From Mrs Madeleine Beard
Sir, David Clayton's article about the composer Frederick Stocken (June 9) was excellent journalism. I have had the privilege of listening to performances of Stocken's work and I can assure you that the inner confines of the musical establishment are aware of his genius. His work shows extraordinary depth and versatility. The Lament performed this year both at the Holocaust Museum and in Sarajevo drew expressions of profound gratitude from survivors of these two terrible 20th century tragedies, to whom this moving work was dedicated. Earlier this year the Symphony for the Millennium, later broadcast on Classic FM, received a standing ovation at the Albert Hall. The composer had to be brought back to acknowledge the applause from an audience who had listened to this majestic work for the first time. The warmth of the German reaction to the Alice ballet as well as the appreciation of the Missa Paris performed at the London Oratory are a further testimony to the ability of a young composer to produce music that shall certainly stand the test of time. How lucky we are to have such a truly Catholic composer in this country. I congratulate David Clayton on such an accurate and sensitive article.
Yours faithfully, MADELEINE BEARD Cambridge CB3 9JE From Mr David Clayton Sir, Contrary to what Damian Thompson says in his letter of June 23, it was critics who likened Frederick Stocken to Mahler and Purcell; the comparison to Bach was in a written quote from the singer, Martin Hill. There were others not mentioned:AN Wilson called him "a new Elgar".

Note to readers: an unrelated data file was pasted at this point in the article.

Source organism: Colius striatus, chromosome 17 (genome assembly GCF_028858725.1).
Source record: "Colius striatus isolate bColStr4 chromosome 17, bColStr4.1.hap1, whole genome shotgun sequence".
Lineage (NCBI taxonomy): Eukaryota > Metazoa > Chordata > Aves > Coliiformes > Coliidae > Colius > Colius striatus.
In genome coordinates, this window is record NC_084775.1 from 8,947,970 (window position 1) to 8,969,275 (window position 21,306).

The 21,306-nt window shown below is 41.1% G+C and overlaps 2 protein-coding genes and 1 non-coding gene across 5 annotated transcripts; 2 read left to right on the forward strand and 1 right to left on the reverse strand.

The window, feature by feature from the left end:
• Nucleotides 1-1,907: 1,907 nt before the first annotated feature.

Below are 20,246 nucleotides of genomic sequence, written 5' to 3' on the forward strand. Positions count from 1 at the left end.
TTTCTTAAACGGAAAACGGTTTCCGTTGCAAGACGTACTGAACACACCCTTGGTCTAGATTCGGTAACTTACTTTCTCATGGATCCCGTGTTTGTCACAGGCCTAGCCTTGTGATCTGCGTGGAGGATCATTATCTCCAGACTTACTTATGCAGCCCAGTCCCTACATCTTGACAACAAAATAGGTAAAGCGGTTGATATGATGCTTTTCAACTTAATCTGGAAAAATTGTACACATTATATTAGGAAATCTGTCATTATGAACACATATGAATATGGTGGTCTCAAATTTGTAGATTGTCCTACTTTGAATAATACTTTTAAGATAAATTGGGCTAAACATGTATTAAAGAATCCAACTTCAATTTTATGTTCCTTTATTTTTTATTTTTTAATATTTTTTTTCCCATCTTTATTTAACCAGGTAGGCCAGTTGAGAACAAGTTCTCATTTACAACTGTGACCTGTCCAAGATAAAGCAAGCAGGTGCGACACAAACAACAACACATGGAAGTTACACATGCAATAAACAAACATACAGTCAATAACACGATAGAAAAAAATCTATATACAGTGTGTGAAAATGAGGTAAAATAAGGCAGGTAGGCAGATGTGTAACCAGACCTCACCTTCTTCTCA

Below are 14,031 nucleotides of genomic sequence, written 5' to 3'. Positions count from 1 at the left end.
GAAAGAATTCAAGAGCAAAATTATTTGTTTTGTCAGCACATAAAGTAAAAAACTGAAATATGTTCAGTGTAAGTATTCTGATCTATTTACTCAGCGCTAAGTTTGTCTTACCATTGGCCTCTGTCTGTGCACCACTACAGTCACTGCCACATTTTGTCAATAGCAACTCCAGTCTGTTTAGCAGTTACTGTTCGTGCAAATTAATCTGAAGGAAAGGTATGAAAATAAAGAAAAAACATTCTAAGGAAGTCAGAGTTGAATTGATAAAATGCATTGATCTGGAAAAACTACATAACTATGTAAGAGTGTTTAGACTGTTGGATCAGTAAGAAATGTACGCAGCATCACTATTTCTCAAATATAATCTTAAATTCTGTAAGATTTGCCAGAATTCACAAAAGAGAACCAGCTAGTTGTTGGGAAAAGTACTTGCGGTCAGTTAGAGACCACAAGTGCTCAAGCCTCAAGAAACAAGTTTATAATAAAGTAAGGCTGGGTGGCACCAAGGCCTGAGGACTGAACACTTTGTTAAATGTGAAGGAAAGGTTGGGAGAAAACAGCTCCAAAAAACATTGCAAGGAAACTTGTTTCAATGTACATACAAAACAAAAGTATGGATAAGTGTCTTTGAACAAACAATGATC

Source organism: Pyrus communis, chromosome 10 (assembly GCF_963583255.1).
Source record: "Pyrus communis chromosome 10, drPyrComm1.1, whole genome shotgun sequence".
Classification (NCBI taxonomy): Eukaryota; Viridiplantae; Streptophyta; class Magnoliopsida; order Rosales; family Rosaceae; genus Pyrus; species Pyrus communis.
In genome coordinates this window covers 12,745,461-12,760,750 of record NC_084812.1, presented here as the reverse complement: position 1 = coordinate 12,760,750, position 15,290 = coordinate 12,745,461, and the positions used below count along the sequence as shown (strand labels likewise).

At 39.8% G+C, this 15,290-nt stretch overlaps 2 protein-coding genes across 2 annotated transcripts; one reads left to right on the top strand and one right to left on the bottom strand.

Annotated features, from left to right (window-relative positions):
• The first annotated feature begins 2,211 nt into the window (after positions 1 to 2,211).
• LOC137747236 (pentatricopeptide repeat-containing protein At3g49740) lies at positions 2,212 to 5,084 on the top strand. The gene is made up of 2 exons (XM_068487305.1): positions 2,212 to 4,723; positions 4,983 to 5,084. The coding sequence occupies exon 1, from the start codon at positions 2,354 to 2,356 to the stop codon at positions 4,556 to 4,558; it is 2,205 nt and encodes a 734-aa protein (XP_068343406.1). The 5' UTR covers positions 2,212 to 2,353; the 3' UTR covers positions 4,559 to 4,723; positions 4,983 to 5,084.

Every composers work indicates the influence of others and this is different from "insipid pastiche", unless you wish to say that Mozart is a pastiche of Haydn. The argument is that beauty is timeless, so it is irrelevant when these composers lived. Furthermore, Stocken cannot be a pastiche of all the composers mentioned, unless they are pastiche of each other. Isn't it unlikely that the Royal Borough of Kensington and Chelsea would commission a symphony to be premiered by the Royal Philharmonic at the Albert Hall and broadcast on Classic FM, from a composer whose past work was seen as insipid?
In reference to Beethoven's faith I did not say that he was a Catholic, I simply indicated that he had a strong faith in God. I can see that my use of the word "devout" would suggest that I meant Catholic faith, though that was not my intention.
Beethoven was experimental, true, and he was original. He was also popular during his own lifetime and even his more difficult pieces did not take long to gain acceptance. On the other hand,
for example, it is now 90 year?: since Schoenberg produced his first atonal piece. Given thaf communications and recording allow for much faster dissemination of information, one would, expect the acceptance period to be shorter than in Beethoven't time, not longer. Yet "modern"music still has relatively little appeal: just look at the CD sales.
Regarding the Hecklers: in fact there was an error in my piece the Hecklers did not attend "concerts" (plural), they attended, just one concert. This was at the Barbican 6 years ago. There was no interruption; they simply booed while others applauded. The shock waves went on for months caused,in my opinion, by real fear that' people would start to react to whai they heard. rather than simply accepting the complex justifications. Also, if it is not permissible to show displeasure at a perfori mance, doesn't it render any applause as worthless? ai
The Hecklers represent an interesting biographical detail, but they have no relevance to the consid: eration of the quality of Stocken's music, which Mr Thompson, clearly, does not rate highly. He is entitled to his opinion.
However, the readers do riot, have to believe either of us they, can go to hear his symphony g Holland Park on July 16 and make their own minds up.
Yours faithfully, DAVID CLAYTON London SW18